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Wrigley Chair Discusses Ballpark Naming
Rights During Annual Shareholder Meeting
UNDER CONSTRUCTION: In Chicago, Blair Kamin reports the Chicago city ordinance that confers landmark status on Wrigley Field “does much more than offer protected status,” as it also grants landmark protection to the ballpark’s “essential contours.” Keeping the protected features in place would “restrict the ability of the Cubs and the Illinois Sports Facilities Authority, which wants to buy Wrigley from Tribune Co.” However, the ordinance “hardly shuts the door to further changes at the ballpark.” It does not protect the seats and seating configuration nor the "interior concourses, where the Cubs already have put up new advertising signs.” The ballpark has just 66 skyboxes and Kamin wonders, “Would new skyboxes be built in the same spot as the old ones? Or would new plans call for raising Wrigley’s upper deck to accommodate a second tier of skyboxes? That step could raise Wrigley’s roof beyond the height described in the landmark ordinance and force fans in upper-deck seats farther from the field” (CHICAGO TRIBUNE, 3/13).
TICKET TAX: With the Cubs considering a $0.25-0.50 tax per ticket to help pay for Wrigley Field renovations, the CHICAGO SUN-TIMES' Greg Couch writes, “So the Cubs want to ask for this tax only from the people who will benefit? I’m pretty sure the Cubs are the ones benefiting here, right? They want you to pay to fix up their stadium.” If the Cubs want to “jack up prices, then just go ahead. People still will come. But why try to trick them into thinking this is something else?” The Cubs “want to make as much money as possible. They are a business. That’s fair. But why try to dupe fans? Why treat them like idiots?” (CHICAGO SUN-TIMES, 3/13).
STATE SALE: A CHICAGO SUN-TIMES editorial is written under the header, “Sam Zell’s Scheme To Sell Wrigley Field To The State Is Nothing More Than A Foul Ball That Benefits Only His Cash-Strapped Tribune Co. -- At Your Expense.” The editorial states there is “not a single good reason the State of Illinois should buy Wrigley Field. … Beautiful as it is, Wrigley Field is not some architectural damsel in need of being ‘saved.’ Only Sam Zell and his Tribune Co., owners of the ballpark, stand to gain. And in an economic downturn, only the taxpayers stand to lose” (CHICAGO SUN-TIMES, 3/13).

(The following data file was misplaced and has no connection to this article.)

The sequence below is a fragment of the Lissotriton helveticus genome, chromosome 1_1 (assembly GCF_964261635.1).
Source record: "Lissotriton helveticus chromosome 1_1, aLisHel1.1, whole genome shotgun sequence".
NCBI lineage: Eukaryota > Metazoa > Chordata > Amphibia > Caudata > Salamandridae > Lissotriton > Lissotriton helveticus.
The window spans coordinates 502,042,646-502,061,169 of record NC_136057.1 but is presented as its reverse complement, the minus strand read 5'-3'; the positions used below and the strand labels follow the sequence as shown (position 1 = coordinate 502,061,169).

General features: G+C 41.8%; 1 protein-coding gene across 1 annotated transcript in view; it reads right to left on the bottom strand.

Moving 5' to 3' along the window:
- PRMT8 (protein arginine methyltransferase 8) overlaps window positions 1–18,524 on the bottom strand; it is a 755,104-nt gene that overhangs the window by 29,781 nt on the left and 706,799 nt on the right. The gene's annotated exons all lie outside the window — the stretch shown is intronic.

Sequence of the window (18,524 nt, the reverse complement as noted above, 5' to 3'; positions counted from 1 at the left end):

Superdome Commission Chair Wants
To Ink Hornets To Long-Term Lease
State Legislature Unlikely To Address KeyArena
Renovation Funding Before Adjournment
TOP SECRET: In Seattle, Greg Johns reports lawyers for the city of Seattle and the Sonics' Oklahoma City ownership group "have joined in a motion requesting some documents be kept confidential in their upcoming trial." The mutual agreement "seems surprising, given that part of the city's strategy involves its ability to expose NBA financial records in relation to KeyArena's performance, as well as communication within the Oklahoma City ownership group concerning its intent to buy the Sonics" (SEATTLE POST-INTELLIGENCER, 3/13).
In Cincinnati, John Fay reports the Reds have a deal in place to move their Spring Training home from Sarasota, Florida, to Goodyear, Arizona, in 2010, after Goodyear recently "secured key financing." Reds Consultant John Allen said that the team is discussing a 20-year lease with Goodyear, where they would share a $76M facility with the Indians. Allen added that the lease agreement and financing plan still need approval from the city. A vote is expected next month, and Allen said that he "expects the city's approval." The approved $33M financing "would be used to build facilities for the Reds, such as a clubhouse and offices" (CINCINNATI ENQUIRER, 3/13).
HOT CORNER: DC Metro Police Department 1st District Commander David Kamperin said that officers with the department's Special Operations Division for Nationals games at Nationals Park will be "deployed on foot, on bicycles, in cars and on Segways to at least 39 'static posts'" in order to direct traffic and help with crowd control for games at Nationals Park. Kamperin added that "10 beats -- staffed by either one or two officers -- will patrol, mostly on foot, the neighborhoods surrounding" the ballpark. The team has hired off-duty police officers to patrol the stadium (WASHINGTON TIMES, 3/13).
EAT SEATS: Braves Exec VP/Sales & Marketing Derek Schiller Tuesday on Fox Business said of ballparks offering all-you-can-eat seats: "We're certainly appealing to what we believe is the common, everyday fan who wants to understand a little bit about how much they're going to spend when they go to a baseball game." Schiller said over the course of 81 home games, the team "can afford to take those sections that don't normally sell-out, build in food and beverage into those seats and now sell those seats which we weren't doing in the past" (Fox Business, 3/11).
NYRA Official Says Spitzer's Resignation Should
Not Have Any Effect On New Franchise Deal